We came to Integrity needy.  I hate to admit it, but we were. BUT GOD has used our small group in a tremendous way.  I see our family being restored.  Remember how I told you about our daughter who wanted nothing to do with us?  Well, that’s changed.  She’s told us that she wants to be apart of our lives and loves us very much.

The relationships that we have developed, along with the genuine transparency, the love we have for each other are all apart of being in a small group.

I truly desire to give back and extend to others the love that is shown toward us.  I’m forever thankful for our small group and thank God for each and every person in it.

Why I Love Small Group | Eric Holberton

main image

Moving to a new city can be intimidating. Even for the most outgoing person, there is an inescapable sense of trepidation that you feel when you walk into a room full of unfamiliar faces. I had only been able to call Greenville home for less than 24 hours when I first showed up to Integrity Church and instinctively I was fearful of that which was foreign to me. 

I had orientation for graduate school starting the following day and the only other time I had even been to Greenville was briefly for the interview almost a year prior. Frankly, I wasn’t even sure where ECU’s main campus was at the time. Regardless, Greenville was going to be my new home, and so I reckoned I should start looking for a church home also. I was moving from Clemson, SC where I had been the four previous years. While there, I had been a member of a healthy local church, with a great body of believers and strong leaders. Nearly all my close friends were members at this church. But as graduation loomed, I knew all of that was about to disappear and I was doubtful I’d be able to find that again. Fortunately, and as a testament to Integrity Church, I was wrong.

That first Sunday, I was introduced to several of the small group leaders as they strolled in for Sunday worship. All the leaders I met seemed normal enough, but not knowing what I’d find, I decided to try out a different one each evening that first week. This way, I was able to get a better feel of the unique dynamics of each small group. After a few weeks of small group hopping, I settled on the Thursday evening gathering held at the Eiban home. 

In many ways, the past year has been one of the hardest periods of my life. School was daunting, familiarity was scarce, and most of my emotions had me missing all that I had left in Clemson. Though I initially attended the Eiban small group somewhat regularly, I didn’t take it seriously. I tried to stay minimally involved, fearing that if I did more, I might be made more uncomfortable or even challenged to change who I was. Although I never doubted the truth of the Gospel, I started to isolate my everyday life, from my “church” life. That is a dangerous life to live! It wasn’t until I realized that if I was to take seriously our church’s mission “…to mature and multiply believers to leave a gospel legacy” then I needed to stop ignoring one of God’s greatest tools in that mission: His people.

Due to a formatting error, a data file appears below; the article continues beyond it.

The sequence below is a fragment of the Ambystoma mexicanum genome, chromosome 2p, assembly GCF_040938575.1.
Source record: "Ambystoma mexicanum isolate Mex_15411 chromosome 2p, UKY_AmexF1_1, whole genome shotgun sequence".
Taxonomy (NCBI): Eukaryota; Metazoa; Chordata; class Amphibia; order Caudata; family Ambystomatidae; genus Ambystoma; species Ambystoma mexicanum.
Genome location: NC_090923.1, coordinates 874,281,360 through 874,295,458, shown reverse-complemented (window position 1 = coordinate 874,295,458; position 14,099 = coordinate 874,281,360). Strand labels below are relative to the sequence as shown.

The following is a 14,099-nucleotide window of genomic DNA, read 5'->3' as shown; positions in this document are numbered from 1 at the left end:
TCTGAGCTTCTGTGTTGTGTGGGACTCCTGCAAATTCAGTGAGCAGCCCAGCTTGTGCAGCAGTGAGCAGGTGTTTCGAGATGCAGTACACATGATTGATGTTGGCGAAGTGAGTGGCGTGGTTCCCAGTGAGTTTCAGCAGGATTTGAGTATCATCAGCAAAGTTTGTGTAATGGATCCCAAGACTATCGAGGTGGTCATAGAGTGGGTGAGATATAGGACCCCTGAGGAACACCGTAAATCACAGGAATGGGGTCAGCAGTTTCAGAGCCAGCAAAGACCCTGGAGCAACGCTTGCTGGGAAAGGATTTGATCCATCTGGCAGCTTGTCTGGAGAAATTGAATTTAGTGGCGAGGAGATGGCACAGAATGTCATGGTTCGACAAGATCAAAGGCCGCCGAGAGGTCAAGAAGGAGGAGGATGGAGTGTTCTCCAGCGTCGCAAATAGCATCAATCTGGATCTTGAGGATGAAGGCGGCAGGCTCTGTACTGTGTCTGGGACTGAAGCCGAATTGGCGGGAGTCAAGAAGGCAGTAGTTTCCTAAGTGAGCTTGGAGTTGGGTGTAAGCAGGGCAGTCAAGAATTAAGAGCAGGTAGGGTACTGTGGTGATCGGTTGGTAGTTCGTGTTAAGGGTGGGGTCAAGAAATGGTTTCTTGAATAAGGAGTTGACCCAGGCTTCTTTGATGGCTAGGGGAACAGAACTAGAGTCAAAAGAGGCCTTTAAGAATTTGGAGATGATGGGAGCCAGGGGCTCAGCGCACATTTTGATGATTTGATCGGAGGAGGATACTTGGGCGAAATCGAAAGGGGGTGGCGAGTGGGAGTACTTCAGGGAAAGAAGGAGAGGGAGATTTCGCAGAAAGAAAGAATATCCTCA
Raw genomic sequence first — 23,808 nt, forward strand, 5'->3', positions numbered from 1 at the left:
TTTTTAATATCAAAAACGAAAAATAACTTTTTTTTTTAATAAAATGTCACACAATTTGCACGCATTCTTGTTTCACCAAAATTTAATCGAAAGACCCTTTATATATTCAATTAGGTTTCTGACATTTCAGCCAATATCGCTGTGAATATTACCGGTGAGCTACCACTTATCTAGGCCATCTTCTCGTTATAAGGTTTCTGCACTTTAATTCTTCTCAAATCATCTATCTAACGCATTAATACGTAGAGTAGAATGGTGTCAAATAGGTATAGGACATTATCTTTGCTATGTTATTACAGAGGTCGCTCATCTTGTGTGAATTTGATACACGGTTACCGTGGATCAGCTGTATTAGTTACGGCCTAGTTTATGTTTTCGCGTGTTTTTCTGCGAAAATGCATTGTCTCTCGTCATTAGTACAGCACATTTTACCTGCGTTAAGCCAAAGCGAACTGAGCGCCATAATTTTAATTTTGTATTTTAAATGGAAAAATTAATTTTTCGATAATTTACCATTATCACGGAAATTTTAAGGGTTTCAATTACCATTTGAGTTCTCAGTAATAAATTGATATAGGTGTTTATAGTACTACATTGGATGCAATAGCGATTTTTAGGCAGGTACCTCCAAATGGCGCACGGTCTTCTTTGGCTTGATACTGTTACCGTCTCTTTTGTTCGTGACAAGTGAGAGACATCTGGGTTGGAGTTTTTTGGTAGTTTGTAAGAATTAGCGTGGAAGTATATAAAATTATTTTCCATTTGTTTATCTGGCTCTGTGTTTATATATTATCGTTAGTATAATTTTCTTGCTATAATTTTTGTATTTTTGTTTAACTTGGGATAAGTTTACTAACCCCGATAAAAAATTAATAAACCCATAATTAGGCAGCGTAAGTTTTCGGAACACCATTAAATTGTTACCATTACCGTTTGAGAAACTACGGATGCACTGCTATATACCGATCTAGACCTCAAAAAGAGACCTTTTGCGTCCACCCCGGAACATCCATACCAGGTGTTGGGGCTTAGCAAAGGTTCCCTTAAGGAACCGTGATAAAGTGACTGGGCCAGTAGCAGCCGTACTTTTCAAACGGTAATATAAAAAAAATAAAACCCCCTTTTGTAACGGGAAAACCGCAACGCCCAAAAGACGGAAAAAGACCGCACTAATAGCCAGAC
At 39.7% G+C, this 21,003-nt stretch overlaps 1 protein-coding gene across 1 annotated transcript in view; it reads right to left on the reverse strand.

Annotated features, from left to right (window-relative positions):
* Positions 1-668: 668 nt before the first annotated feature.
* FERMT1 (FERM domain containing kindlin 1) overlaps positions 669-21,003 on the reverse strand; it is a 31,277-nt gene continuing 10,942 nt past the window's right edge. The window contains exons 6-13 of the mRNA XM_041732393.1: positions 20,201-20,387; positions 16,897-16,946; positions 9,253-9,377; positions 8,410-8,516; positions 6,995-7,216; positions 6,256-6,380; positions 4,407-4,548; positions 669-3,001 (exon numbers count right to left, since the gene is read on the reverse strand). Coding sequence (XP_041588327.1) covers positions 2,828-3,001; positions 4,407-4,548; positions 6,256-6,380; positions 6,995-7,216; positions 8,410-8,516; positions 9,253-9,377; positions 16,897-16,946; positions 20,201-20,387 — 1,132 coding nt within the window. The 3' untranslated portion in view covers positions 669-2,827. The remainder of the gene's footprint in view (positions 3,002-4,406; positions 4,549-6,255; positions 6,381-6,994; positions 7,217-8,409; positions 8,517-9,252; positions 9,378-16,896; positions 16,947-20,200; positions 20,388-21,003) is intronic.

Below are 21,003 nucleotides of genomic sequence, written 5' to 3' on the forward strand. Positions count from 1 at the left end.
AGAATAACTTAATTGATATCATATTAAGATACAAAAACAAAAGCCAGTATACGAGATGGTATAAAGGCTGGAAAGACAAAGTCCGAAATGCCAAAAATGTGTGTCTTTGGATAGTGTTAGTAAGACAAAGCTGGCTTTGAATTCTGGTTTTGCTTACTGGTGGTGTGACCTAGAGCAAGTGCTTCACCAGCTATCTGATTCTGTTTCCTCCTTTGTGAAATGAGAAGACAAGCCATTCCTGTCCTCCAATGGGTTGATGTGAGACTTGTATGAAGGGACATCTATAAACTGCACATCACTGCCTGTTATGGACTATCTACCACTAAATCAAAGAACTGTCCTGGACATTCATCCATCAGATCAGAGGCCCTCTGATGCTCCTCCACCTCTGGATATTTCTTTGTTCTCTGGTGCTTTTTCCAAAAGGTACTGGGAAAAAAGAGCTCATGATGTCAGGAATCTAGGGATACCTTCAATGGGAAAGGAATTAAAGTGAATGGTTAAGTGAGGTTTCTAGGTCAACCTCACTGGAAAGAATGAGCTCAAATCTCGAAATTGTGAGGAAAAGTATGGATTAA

If we are to grow in Christ, we are to do so in His body, the Church, as shown to us in Ephesians 4:15-16 (and many other places throughout his Word). With this in mind, I sought to be more involved here and practically, that was best accomplished through our small group. Being able to embrace the role of a small group here at Integrity Church has turned out to be one of the most important and formative things done for my faith. Through its unique place within the structure of our church, small groups provide opportunities not otherwise available through merely attending Sunday morning worship. For example, I have had chances to be discipled. Our small group is composed of people from all age groups and stages of life. It is this diversity that makes it possible to build relationships both with those who are more mature and those who may be younger in the faith, facilitating exactly the type of disciple-making relationships we see depicted in the Bible (2 Timothy 2:2)

Often the term “discipleship” is used ambiguously to illustrate any time spent between believers outside of normal church hours. However, in my experience, discipleship is more reflective of the ongoing relationships that we build with believers, rather than a description of any one particular activity. It is not simply hanging out on the weekends with a friend from small group, or a little extra time studying the Bible at a coffee shop. Although discipleship can certainly include those activities, it necessitates the faithful willingness of Christian brothers and sisters to live a life dependent on one another and ultimately Christ (Hebrews 10:24-25). The Gospel is a humbling declaration of ineptness, and so too is this modeled in a community of discipleship. Regardless of our age, at no point in our walk with Christ, are we too mature, wise, or righteous to not benefit from sanctifying and edifying work of a disciple, mentor and friend! Jesus, the ultimate discipler, was more than a scholar and teacher. He befriended his followers, demonstrating to each how to live out the scriptures along their way. And as Christ did, so also have my disciplers shown me.

It is precisely these relationships that have made my time with a small group here at Integrity so impactful. Beyond just a weekly bible study, I’ve met a tremendous group of people, and been provided countless nights of great fun, fellowship (and of course food) that continually shape and direct my life.

12345678910 ... 2829